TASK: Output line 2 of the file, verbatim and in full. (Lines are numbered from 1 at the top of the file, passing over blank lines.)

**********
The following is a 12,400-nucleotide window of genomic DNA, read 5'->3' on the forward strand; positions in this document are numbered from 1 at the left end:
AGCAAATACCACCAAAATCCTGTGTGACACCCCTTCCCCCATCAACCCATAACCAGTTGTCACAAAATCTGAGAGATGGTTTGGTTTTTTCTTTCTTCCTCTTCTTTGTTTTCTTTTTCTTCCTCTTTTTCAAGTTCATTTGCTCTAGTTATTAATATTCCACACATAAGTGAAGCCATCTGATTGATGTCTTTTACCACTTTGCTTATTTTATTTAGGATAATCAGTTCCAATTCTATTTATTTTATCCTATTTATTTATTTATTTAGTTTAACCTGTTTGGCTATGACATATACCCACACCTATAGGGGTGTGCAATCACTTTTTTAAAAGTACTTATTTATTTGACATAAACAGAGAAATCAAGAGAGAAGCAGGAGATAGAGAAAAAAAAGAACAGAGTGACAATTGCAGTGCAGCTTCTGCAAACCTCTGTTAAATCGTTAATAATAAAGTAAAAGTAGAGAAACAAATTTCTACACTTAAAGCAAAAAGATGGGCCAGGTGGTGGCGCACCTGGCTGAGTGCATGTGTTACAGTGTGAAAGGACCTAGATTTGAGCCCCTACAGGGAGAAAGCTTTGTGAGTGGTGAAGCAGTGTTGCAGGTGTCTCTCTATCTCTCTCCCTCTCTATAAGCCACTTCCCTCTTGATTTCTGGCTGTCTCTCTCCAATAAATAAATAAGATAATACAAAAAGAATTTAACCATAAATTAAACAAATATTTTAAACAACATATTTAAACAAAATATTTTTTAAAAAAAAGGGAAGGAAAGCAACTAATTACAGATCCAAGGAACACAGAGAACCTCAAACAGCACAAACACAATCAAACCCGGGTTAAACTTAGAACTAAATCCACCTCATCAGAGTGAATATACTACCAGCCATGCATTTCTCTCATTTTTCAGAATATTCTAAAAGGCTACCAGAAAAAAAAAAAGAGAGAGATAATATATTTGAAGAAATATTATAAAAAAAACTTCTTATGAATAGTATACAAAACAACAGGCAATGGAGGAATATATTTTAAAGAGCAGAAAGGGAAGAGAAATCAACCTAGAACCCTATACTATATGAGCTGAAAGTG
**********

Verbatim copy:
AGCAAATACCACCAAAATCCTGTGTGACACCCCTTCCCCCATCAACCCATAACCAGTTGTCACAAAATCTGAGAGATGGTTTGGTTTTTTCTTTCTTCCTCTTCTTTGTTTTCTTTTTCTTCCTCTTTTTCAAGTTCATTTGCTCTAGTTATTAATATTCCACACATAAGTGAAGCCATCTGATTGATGTCTTTTACCACTTTGCTTATTTTATTTAGGATAATCAGTTCCAATTCTATTTATTTTATCCTATTTATTTATTTATTTAGTTTAACCTGTTTGGCTATGACATATACCCACACCTATAGGGGTGTGCAATCACTTTTTTAAAAGTACTTATTTATTTGACATAAACAGAGAAATCAAGAGAGAAGCAGGAGATAGAGAAAAAAAAGAACAGAGTGACAATTGCAGTGCAGCTTCTGCAAACCTCTGTTAAATCGTTAATAATAAAGTAAAAGTAGAGAAACAAATTTCTACACTTAAAGCAAAAAGATGGGCCAGGTGGTGGCGCACCTGGCTGAGTGCATGTGTTACAGTGTGAAAGGACCTAGATTTGAGCCCCTACAGGGAGAAAGCTTTGTGAGTGGTGAAGCAGTGTTGCAGGTGTCTCTCTATCTCTCTCCCTCTCTATAAGCCACTTCCCTCTTGATTTCTGGCTGTCTCTCTCCAATAAATAAATAAGATAATACAAAAAGAATTTAACCATAAATTAAACAAATATTTTAAACAACATATTTAAACAAAATATTTTTTAAAAAAAAGGGAAGGAAAGCAACTAATTACAGATCCAAGGAACACAGAGAACCTCAAACAGCACAAACACAATCAAACCCGGGTTAAACTTAGAACTAAATCCACCTCATCAGAGTGAATATACTACCAGCCATGCATTTCTCTCATTTTTCAGAATATTCTAAAAGGCTACCAGAAAAAAAAAAAGAGAGAGATAATATATTTGAAGAAATATTATAAAAAAAACTTCTTATGAATAGTATACAAAACAACAGGCAATGGAGGAATATATTTTAAAGAGCAGAAAGGGAAGAGAAATCAACCTAGAACCCTATACTATATGAGCTGAAAGTG